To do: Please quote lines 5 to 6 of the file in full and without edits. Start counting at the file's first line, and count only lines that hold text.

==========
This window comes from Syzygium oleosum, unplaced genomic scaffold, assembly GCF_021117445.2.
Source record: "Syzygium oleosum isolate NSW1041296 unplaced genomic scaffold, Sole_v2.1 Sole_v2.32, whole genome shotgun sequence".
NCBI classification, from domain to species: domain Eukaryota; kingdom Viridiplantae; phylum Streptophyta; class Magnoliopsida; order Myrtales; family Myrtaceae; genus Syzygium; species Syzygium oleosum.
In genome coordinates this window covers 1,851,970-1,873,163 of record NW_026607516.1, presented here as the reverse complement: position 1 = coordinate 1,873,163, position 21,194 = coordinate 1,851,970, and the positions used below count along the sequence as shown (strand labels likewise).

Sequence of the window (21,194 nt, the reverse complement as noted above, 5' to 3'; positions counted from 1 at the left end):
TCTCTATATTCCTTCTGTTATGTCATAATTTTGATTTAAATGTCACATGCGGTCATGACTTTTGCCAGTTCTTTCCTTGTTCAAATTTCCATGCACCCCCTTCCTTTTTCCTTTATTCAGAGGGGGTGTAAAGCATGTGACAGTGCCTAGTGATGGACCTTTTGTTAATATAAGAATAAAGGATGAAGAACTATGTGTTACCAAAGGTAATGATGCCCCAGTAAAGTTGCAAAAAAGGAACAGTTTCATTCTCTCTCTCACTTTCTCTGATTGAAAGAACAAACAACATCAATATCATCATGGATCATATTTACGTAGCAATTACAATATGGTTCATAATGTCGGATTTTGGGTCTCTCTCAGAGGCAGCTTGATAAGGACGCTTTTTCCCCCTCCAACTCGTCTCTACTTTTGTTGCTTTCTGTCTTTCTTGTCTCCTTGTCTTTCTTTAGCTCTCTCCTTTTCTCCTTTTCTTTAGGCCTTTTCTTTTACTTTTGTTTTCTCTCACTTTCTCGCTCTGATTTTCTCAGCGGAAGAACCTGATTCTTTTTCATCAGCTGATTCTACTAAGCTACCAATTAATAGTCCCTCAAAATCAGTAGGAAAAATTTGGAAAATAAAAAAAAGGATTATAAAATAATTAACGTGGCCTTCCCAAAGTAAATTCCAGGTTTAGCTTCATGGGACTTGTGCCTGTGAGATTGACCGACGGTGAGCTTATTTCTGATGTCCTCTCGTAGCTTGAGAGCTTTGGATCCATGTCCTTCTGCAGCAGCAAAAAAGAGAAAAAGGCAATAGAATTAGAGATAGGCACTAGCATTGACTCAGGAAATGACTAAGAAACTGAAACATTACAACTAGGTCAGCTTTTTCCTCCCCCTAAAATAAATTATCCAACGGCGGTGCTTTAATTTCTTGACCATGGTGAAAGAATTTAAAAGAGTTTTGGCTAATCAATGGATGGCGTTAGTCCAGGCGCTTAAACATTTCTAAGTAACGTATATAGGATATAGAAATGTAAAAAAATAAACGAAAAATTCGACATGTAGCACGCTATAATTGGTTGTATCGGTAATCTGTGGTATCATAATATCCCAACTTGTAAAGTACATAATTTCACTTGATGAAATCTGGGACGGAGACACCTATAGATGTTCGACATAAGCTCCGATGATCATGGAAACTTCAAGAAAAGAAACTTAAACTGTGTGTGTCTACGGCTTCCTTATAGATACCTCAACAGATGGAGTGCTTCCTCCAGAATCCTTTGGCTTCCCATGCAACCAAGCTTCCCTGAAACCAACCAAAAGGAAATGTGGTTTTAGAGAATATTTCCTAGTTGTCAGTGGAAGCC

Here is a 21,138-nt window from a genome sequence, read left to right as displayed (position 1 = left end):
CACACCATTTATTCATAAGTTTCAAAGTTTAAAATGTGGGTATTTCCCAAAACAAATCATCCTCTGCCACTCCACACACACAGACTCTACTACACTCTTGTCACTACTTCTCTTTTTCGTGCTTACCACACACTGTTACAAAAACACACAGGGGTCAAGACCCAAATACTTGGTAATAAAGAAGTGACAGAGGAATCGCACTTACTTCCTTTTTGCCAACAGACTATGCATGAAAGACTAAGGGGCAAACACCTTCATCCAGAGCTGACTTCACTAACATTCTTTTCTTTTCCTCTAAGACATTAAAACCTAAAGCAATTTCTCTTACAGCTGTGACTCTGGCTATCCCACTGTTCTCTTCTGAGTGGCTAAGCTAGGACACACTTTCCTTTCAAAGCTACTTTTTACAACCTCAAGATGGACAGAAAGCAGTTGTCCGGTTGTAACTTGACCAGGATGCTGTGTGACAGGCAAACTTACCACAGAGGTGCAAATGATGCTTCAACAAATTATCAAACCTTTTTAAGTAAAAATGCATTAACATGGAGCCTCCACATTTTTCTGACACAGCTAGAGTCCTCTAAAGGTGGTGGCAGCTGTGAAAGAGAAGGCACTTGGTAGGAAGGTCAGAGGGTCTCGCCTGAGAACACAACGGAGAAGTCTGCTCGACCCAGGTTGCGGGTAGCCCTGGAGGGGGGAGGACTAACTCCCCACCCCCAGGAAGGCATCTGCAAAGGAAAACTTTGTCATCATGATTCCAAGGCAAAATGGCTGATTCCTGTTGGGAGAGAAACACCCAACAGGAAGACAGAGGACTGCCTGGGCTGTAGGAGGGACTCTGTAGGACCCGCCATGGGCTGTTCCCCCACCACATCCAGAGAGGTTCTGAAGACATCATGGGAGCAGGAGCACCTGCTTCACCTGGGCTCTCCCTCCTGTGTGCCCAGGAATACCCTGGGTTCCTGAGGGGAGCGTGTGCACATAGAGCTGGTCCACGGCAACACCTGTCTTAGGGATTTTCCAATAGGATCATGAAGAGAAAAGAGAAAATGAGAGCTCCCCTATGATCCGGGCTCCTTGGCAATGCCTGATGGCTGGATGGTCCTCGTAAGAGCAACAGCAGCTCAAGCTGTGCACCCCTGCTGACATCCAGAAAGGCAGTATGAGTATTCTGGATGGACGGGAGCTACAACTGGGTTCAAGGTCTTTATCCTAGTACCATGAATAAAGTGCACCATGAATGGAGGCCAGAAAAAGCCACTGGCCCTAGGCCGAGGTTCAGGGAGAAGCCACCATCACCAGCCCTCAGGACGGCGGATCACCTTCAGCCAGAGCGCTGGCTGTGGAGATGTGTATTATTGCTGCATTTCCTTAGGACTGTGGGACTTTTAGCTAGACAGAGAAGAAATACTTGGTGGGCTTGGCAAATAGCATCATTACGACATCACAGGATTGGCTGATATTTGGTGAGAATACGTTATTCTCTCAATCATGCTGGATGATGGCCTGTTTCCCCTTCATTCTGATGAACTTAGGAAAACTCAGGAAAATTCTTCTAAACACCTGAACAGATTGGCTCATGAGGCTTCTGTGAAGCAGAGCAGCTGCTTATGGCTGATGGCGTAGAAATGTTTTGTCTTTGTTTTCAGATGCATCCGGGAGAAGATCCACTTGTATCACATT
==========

Sequence of the window (21,194 nt, the reverse complement as noted above, 5' to 3'; positions counted from 1 at the left end):
TCTCTATATTCCTTCTGTTATGTCATAATTTTGATTTAAATGTCACATGCGGTCATGACTTTTGCCAGTTCTTTCCTTGTTCAAATTTCCATGCACCCCCTTCCTTTTTCCTTTATTCAGAGGGGGTGTAAAGCATGTGACAGTGCCTAGTGATGGACCTTTTGTTAATATAAGAATAAAGGATGAAGAACTATGTGTTACCAAAGGTAATGATGCCCCAGTAAAGTTGCAAAAAAGGAACAGTTTCATTCTCTCTCTCACTTTCTCTGATTGAAAGAACAAACAACATCAATATCATCATGGATCATATTTACGTAGCAATTACAATATGGTTCATAATGTCGGATTTTGGGTCTCTCTCAGAGGCAGCTTGATAAGGACGCTTTTTCCCCCTCCAACTCGTCTCTACTTTTGTTGCTTTCTGTCTTTCTTGTCTCCTTGTCTTTCTTTAGCTCTCTCCTTTTCTCCTTTTCTTTAGGCCTTTTCTTTTACTTTTGTTTTCTCTCACTTTCTCGCTCTGATTTTCTCAGCGGAAGAACCTGATTCTTTTTCATCAGCTGATTCTACTAAGCTACCAATTAATAGTCCCTCAAAATCAGTAGGAAAAATTTGGAAAATAAAAAAAAGGATTATAAAATAATTAACGTGGCCTTCCCAAAGTAAATTCCAGGTTTAGCTTCATGGGACTTGTGCCTGTGAGATTGACCGACGGTGAGCTTATTTCTGATGTCCTCTCGTAGCTTGAGAGCTTTGGATCCATGTCCTTCTGCAGCAGCAAAAAAGAGAAAAAGGCAATAGAATTAGAGATAGGCACTAGCATTGACTCAGGAAATGACTAAGAAACTGAAACATTACAACTAGGTCAGCTTTTTCCTCCCCCTAAAATAAATTATCCAACGGCGGTGCTTTAATTTCTTGACCATGGTGAAAGAATTTAAAAGAGTTTTGGCTAATCAATGGATGGCGTTAGTCCAGGCGCTTAAACATTTCTAAGTAACGTATATAGGATATAGAAATGTAAAAAAATAAACGAAAAATTCGACATGTAGCACGCTATAATTGGTTGTATCGGTAATCTGTGGTATCATAATATCCCAACTTGTAAAGTACATAATTTCACTTGATGAAATCTGGGACGGAGACACCTATAGATGTTCGACATAAGCTCCGATGATCATGGAAACTTCAAGAAAAGAAACTTAAACTGTGTGTGTCTACGGCTTCCTTATAGATACCTCAACAGATGGAGTGCTTCCTCCAGAATCCTTTGGCTTCCCATGCAACCAAGCTTCCCTGAAACCAACCAAAAGGAAATGTGGTTTTAGAGAATATTTCCTAGTTGTCAGTGGAAGCC